<p>Yuri Lazebnik</p>

Courtesy of Bill Geddes

One summer in the late 1980s, Yuri Lazebnik needed to sort some cells. A graduate student at St. Petersburg State University in the Soviet Union, Lazebnik was studying proteins involved in regulating the cell cycle. The project required labeling and separating cells in various stages of division. So Lazebnik built a cell sorter, and when he realized he didn't have the necessary marker proteins, he headed to the Black Sea, fished out some red algae, and purified the fluorescent moieties himself. "It was warm and sunny and really fun," says Lazebnik, now a biochemist studying how cell death contributes to cancer at the Cold Spring Harbor Laboratory on Long Island.

"That's Yuri!" laughs Michael Hengartner, a fellow cell-death researcher at the University of Zurich and Lazebnik's former officemate. "It just shows how determined and resourceful the guy is." And how he does things a...


He may be a renegade, but Lazebnik was essentially going with the flow when he decided to leave Russia and strike out for America. "By 1990, most of the bright people had already left," he says. "There was nobody left to talk to." Then he met Bill Earnshaw at a Russian conference on chromatin structure. "He was evading me by all means possible," recalls Lazebnik. "But I cornered him while he was eating a piece of cake." The cake talk was a success, and Lazebnik joined Earnshaw's lab at Johns Hopkins University to study mitosis.

It was there, oddly enough, that Lazebnik stumbled onto cell death. When he arrived in the lab, he began work on a cell-free system for studying mitosis, which had been set up by another post-doc. He could reproduce his colleague's results, but something wasn't right. "The chromosomes looked weird," says Lazebnik. And the cells didn't look like cells in the throes of division. "It made me very unhappy and made my boss very unhappy, too. Common sense was: I was going to get kicked out of the lab."

With nothing to lose, Lazebnik felt free to fool around with his cultures, testing far-fetched notions such as contamination with mycoplasma. He soon realized that his cells weren't dividing – they were dead. His lab mates were dubious. "They thought I was going crazy." But Lazebnik went to the literature and started reading about apoptosis. "Some of it was complete garbage," he says. Still, the pictures of apoptotic cells looked exactly like what he saw in his culture dishes. And those weird chromosomes, when separated on a gel, displayed the ladder-like signature pattern of programmed cell death.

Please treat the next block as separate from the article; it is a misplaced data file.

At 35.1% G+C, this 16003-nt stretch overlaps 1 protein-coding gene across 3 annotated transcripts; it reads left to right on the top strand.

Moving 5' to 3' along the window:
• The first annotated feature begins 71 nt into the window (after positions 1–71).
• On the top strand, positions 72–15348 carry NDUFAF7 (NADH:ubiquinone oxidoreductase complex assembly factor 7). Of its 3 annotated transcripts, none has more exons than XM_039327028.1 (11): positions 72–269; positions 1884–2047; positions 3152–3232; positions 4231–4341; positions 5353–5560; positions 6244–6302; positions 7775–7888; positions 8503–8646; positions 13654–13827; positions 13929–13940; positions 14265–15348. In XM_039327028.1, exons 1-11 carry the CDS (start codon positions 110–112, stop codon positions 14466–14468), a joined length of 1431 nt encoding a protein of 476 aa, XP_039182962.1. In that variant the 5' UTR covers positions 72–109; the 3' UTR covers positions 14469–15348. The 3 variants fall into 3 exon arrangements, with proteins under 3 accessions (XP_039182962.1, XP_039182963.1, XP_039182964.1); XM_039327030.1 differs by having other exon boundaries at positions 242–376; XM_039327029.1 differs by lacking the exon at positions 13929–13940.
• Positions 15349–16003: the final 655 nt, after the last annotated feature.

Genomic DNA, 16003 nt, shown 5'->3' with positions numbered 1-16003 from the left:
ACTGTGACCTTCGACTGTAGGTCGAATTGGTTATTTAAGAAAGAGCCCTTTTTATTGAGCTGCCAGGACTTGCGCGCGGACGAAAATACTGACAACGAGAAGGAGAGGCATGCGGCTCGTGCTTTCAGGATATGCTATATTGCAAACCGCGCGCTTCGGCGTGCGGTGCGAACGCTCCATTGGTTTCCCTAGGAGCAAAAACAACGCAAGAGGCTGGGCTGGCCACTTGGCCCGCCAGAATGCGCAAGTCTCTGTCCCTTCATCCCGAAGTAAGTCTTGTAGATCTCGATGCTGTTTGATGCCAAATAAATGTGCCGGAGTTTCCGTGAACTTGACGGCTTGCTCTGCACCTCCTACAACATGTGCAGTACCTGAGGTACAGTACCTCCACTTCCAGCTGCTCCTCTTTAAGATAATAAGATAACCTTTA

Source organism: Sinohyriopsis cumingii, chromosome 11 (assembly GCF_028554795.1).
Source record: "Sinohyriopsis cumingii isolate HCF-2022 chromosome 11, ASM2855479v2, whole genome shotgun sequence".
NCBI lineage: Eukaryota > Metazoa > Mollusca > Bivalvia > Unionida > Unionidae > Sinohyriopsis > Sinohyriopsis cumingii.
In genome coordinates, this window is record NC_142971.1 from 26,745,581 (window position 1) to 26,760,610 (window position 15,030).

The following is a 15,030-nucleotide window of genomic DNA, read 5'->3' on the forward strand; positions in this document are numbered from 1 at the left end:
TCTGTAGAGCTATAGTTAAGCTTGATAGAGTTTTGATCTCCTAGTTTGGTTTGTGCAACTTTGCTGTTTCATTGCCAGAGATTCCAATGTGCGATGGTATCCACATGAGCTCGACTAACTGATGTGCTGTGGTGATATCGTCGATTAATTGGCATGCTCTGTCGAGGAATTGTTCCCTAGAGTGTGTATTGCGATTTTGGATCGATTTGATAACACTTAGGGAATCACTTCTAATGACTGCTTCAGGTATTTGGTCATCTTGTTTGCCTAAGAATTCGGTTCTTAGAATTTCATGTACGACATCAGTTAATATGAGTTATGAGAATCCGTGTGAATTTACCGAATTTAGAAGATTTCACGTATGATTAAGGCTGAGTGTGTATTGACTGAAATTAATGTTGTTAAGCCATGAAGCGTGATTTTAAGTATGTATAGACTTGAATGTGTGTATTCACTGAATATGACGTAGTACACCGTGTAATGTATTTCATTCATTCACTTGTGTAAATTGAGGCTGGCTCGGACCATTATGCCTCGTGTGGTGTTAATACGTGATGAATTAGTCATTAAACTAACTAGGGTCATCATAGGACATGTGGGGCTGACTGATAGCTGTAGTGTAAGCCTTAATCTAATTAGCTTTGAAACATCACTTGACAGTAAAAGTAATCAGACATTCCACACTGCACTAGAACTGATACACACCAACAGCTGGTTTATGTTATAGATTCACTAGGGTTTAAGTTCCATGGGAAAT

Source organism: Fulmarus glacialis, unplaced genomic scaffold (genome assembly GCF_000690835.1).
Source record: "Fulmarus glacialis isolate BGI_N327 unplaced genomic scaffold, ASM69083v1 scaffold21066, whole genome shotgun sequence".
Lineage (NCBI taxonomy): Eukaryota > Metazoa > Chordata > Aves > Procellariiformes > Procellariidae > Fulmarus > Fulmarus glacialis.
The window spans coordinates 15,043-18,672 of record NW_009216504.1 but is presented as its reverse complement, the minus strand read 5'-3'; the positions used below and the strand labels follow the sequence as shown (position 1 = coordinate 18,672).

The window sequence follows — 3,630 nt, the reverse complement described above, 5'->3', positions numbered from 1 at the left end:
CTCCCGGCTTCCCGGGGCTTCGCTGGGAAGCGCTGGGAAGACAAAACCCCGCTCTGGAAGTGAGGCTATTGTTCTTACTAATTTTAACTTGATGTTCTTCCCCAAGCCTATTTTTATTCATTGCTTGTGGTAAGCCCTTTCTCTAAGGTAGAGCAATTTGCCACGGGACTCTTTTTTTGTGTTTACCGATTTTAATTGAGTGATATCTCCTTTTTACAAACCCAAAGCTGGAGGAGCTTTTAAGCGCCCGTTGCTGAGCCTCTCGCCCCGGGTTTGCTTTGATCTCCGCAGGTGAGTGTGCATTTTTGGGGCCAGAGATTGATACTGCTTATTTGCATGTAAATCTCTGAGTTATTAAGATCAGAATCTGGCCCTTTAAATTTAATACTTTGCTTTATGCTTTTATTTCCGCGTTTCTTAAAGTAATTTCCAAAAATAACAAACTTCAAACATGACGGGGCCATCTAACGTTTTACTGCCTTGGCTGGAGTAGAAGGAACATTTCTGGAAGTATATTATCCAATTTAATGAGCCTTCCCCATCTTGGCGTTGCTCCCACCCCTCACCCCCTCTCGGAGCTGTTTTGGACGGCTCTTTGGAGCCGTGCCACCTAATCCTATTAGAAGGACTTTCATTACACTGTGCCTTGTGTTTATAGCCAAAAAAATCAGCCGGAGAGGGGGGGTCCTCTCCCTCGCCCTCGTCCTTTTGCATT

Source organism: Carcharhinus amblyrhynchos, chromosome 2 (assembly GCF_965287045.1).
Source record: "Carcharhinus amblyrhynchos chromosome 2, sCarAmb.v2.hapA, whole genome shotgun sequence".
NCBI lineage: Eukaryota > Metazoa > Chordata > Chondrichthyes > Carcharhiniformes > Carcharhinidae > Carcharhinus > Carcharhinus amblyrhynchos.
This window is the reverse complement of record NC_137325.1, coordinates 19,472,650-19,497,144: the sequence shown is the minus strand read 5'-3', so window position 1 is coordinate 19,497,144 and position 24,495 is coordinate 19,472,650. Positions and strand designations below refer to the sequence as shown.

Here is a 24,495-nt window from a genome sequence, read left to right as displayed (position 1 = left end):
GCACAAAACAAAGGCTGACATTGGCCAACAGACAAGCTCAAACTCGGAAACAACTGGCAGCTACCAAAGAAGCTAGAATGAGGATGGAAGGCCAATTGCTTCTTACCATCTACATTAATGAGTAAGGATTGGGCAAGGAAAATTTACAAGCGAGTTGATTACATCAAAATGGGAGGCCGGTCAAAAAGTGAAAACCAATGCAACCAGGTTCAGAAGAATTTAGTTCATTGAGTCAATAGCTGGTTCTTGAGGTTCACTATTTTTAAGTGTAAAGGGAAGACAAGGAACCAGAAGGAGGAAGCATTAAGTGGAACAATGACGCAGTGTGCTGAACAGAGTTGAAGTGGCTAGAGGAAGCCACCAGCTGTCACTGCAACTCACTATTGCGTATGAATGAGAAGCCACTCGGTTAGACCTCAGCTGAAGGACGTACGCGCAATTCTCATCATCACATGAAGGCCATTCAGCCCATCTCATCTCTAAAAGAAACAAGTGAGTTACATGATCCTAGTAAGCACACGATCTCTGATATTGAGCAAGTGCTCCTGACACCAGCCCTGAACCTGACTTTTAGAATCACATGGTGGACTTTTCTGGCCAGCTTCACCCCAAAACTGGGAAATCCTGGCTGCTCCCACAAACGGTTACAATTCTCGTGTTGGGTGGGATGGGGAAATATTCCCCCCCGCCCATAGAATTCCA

Earnshaw was convinced, and Lazebnik's curiosity essentially transformed a nonfunctional assay for mitosis into an in vitro assay for apoptosis that is used widely today. The discovery was just another example of Lazebnik's "eye for detail and an unwillingness to ignore anything that doesn't quite fit," says Vaux. "He keeps hammering away until he knows what's going on."


Currently under Lazebnik's hammer is the question of whether cancer cells can fuse with one another or with normal cells. Again, his interest was piqued by an unusual observation. Lazebnik and his postdoc Dominik Duelli were exploring how cancer-causing oncogenes can enhance a cell's sensitivity to drugs that induce apoptosis. The experiments involved coaxing transformed cells and normal cells to fuse by bathing them in polyethylene glycol (PEG). The hybrid cells, like their normal parent, were resistant to apoptosis, suggesting that normal cells produce a factor that protects them from cell death. Oncogenes, Lazebnik reasoned, somehow defeat this safety feature. He eventually hopes to exploit this situation to develop treatments that encourage cancer cells to turn themselves off.

Then came the odd observation: Duelli discovered that the cells fused even without the PEG. "I've spent the last three years trying to figure out why," Duelli says. The answer could shed light on how cancers evolve, and why they spread. If, for example, a tumor cell in the body fused with a macrophage, a cell that lives to travel, the resulting hybrid would be a recipe for metastasis.

The possibility seemed well worth exploring. "I spent a month reading in my basement," says Lazebnik, who likens his love of old books and papers to a literary and scientific form of necrophilia. He discovered that the notion that cancer progression is fueled by fusion dates back to 1911. He also found that other biologists have made observations consistent with the idea that tumor cells and normal cells can unite.

"Intellectually, it's a very interesting possibility," says Lazebnik, who received a small, high-risk/high-impact grant to investigate fusion further. "We'll see what happens," he says. "We're looking for a black cat in a dark room, and maybe there's no cat."



Courtesy of David Vaux